We were both back to sleeping in the saloon now that the rough weather was over, instead of the quarterberth. Sleeping in the saloon was more comfortable and we can rest more easily, more quickly. We had no wind from 0900-1500, so we pondered whether to wait for wind or start motoring? We only had so much fuel onboard and wanted to make sure we had some in reserve. As we had motored for 55 hours previously, we now only had 80 litres of fuel left, which was approximately 300 miles for us. We still had 500 miles to go until we reached Horta. We mainly carried fuel to get through the calms on the way north to the westerlies.
In the end, we made a plan to motor(sail) for the next 2 days, and keep the rest in reserve. So far, we had logged 2200 miles on this trip!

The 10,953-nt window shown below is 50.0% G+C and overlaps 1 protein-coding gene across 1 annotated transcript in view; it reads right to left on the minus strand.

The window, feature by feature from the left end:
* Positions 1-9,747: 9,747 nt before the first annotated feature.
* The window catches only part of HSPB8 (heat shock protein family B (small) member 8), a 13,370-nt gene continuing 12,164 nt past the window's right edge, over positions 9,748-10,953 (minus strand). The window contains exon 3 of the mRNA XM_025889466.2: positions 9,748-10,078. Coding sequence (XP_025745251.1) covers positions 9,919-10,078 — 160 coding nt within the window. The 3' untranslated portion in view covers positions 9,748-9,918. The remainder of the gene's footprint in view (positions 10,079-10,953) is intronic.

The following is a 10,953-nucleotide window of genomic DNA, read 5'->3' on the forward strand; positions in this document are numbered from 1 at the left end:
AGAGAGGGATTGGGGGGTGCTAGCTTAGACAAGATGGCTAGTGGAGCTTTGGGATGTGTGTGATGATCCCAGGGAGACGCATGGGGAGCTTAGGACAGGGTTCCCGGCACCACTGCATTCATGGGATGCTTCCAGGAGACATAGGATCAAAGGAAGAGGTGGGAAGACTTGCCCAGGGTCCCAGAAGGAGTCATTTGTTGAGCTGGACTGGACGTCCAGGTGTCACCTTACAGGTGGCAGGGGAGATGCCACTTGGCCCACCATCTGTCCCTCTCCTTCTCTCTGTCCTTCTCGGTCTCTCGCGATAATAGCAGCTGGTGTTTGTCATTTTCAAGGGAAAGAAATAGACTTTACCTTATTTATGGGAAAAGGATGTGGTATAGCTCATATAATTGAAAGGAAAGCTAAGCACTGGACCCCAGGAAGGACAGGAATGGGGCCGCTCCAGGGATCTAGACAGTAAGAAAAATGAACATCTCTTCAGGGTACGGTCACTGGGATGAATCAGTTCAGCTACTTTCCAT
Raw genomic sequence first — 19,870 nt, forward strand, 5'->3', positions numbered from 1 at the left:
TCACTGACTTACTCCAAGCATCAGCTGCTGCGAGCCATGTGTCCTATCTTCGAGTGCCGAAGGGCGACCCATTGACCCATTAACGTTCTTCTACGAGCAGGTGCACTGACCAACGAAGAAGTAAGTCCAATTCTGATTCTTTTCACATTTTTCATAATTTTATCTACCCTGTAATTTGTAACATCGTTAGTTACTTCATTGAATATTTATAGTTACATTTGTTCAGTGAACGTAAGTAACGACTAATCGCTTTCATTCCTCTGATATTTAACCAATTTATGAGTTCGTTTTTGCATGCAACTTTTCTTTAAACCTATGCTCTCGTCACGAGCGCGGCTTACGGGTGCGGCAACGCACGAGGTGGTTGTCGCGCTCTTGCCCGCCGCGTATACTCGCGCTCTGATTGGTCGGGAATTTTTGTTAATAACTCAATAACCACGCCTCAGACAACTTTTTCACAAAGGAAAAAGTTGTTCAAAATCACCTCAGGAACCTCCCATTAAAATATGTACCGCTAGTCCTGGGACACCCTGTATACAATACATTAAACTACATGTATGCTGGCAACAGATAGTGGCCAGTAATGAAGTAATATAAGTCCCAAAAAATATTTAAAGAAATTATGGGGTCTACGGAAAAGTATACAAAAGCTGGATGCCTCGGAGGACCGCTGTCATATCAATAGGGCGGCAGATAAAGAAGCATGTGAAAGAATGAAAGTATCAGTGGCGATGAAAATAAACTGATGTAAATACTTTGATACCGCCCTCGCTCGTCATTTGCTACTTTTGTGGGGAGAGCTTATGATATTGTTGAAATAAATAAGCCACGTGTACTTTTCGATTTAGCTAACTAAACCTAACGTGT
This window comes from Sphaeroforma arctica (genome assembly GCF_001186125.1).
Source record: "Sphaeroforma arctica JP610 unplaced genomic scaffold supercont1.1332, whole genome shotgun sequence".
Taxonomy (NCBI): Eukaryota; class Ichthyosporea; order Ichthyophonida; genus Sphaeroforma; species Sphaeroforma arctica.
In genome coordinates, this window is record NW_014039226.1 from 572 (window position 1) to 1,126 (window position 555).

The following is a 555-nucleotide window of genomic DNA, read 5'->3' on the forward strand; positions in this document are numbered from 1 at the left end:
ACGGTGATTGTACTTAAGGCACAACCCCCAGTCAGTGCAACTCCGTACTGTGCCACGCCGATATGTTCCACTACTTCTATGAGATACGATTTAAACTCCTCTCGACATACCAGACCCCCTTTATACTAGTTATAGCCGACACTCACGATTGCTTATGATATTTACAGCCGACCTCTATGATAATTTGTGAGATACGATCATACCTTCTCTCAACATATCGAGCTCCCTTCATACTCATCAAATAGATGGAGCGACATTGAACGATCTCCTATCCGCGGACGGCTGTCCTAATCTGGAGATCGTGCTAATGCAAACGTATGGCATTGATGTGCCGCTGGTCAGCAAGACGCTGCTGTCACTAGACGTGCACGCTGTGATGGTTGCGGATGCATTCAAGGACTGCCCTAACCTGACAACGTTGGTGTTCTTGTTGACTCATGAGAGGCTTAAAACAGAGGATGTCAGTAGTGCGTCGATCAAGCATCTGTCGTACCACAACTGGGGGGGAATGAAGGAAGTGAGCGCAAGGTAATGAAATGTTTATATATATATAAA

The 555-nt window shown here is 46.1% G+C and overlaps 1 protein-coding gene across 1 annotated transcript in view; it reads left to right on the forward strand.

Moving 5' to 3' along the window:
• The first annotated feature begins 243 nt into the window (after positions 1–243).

Day 22 - Tuesday 18th June 2019
We had a great night of motor sailing whilst hand steering. We had lots more wind than we were expecting, sailing up to 7kts for most of it.
During the day we had less than 10kts of wind, all day. But we did have beautiful sunshine and clear skies. We didn't see any other boats today, but we were definitely seeing different types of jumping fish and flashes of green zipping around in the water. Must be mahi mahi! We tried fishing again, but no luck. There was less sargassum out here now, it was pretty much just blue water with many Portuguese men o’ war (and bigger ones at that!). Tomorrow was going to be our day for fish...fingers crossed.
At 1400 today, we did our log entry for the last 24 hours and we now had 390nm left to sail to Horta! We were originally going to sail straight to Praia da Vitoria, on the island of Terceira, which was another 65nm further east of Horta, but it looked as though another low pressure system was coming our way, so we decided to wait in Horta. Then we'd do an overnight sail once we'd had a few days rest.
Day 23 - Wednesday 19th June 2019